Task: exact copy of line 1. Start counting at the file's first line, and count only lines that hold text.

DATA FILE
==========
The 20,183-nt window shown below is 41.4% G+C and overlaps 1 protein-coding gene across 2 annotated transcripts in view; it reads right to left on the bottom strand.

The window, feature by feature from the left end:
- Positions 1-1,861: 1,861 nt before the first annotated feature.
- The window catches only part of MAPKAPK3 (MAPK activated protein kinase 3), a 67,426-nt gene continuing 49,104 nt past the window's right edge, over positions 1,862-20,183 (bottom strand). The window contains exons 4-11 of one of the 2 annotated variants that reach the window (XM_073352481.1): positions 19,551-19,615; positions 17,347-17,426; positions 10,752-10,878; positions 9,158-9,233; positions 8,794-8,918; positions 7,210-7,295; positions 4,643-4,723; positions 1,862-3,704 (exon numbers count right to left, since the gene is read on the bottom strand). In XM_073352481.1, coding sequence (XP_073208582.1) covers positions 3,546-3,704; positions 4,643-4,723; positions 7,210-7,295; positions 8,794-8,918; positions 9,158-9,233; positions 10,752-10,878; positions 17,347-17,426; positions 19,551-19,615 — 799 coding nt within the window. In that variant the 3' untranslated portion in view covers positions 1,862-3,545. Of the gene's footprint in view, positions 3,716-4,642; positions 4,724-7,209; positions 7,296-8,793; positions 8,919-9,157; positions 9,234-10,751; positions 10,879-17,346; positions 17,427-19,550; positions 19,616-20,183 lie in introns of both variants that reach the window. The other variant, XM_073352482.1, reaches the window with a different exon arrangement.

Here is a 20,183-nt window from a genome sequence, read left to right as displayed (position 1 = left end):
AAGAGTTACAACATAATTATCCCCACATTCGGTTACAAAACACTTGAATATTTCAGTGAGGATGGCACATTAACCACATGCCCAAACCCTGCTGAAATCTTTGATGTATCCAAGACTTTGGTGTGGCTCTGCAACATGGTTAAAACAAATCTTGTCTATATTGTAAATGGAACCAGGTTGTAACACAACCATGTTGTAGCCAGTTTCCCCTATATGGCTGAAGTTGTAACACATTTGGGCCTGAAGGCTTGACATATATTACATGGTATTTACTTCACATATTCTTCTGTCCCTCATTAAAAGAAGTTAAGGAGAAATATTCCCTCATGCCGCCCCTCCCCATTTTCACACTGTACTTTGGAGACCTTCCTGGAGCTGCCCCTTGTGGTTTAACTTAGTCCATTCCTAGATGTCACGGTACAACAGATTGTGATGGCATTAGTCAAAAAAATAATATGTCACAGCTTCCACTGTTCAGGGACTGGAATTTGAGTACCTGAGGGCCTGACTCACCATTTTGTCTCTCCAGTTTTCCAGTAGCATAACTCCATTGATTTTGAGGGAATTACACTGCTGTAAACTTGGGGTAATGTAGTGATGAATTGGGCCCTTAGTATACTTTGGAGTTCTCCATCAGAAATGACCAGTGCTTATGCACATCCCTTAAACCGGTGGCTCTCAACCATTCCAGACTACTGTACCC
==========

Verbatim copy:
The 20,183-nt window shown below is 41.4% G+C and overlaps 1 protein-coding gene across 2 annotated transcripts in view; it reads right to left on the bottom strand.